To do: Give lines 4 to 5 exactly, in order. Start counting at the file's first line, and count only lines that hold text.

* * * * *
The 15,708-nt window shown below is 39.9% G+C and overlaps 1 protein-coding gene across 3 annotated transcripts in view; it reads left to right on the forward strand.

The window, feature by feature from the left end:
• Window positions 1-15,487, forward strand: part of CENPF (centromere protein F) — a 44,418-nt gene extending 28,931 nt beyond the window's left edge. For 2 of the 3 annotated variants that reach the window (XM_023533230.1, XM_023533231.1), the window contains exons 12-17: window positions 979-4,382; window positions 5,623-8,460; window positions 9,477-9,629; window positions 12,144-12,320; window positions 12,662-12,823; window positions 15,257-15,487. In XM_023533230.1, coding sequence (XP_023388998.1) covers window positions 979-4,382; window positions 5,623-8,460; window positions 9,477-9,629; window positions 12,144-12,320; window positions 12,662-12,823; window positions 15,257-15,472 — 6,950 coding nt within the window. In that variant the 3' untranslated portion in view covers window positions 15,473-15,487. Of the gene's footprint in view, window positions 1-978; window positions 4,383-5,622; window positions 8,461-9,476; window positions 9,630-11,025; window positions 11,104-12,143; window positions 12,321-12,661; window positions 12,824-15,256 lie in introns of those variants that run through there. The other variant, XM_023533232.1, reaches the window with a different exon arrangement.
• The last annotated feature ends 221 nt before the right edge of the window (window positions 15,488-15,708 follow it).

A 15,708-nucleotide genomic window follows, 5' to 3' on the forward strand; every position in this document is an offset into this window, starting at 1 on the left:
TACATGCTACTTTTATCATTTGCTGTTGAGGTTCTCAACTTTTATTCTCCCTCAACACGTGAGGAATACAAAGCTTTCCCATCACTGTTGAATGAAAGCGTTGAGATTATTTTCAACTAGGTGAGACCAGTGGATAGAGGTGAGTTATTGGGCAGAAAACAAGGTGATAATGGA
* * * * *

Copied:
• The last annotated feature ends 221 nt before the right edge of the window (window positions 15,488-15,708 follow it).

A 15,708-nucleotide genomic window follows, 5' to 3' on the forward strand; every position in this document is an offset into this window, starting at 1 on the left: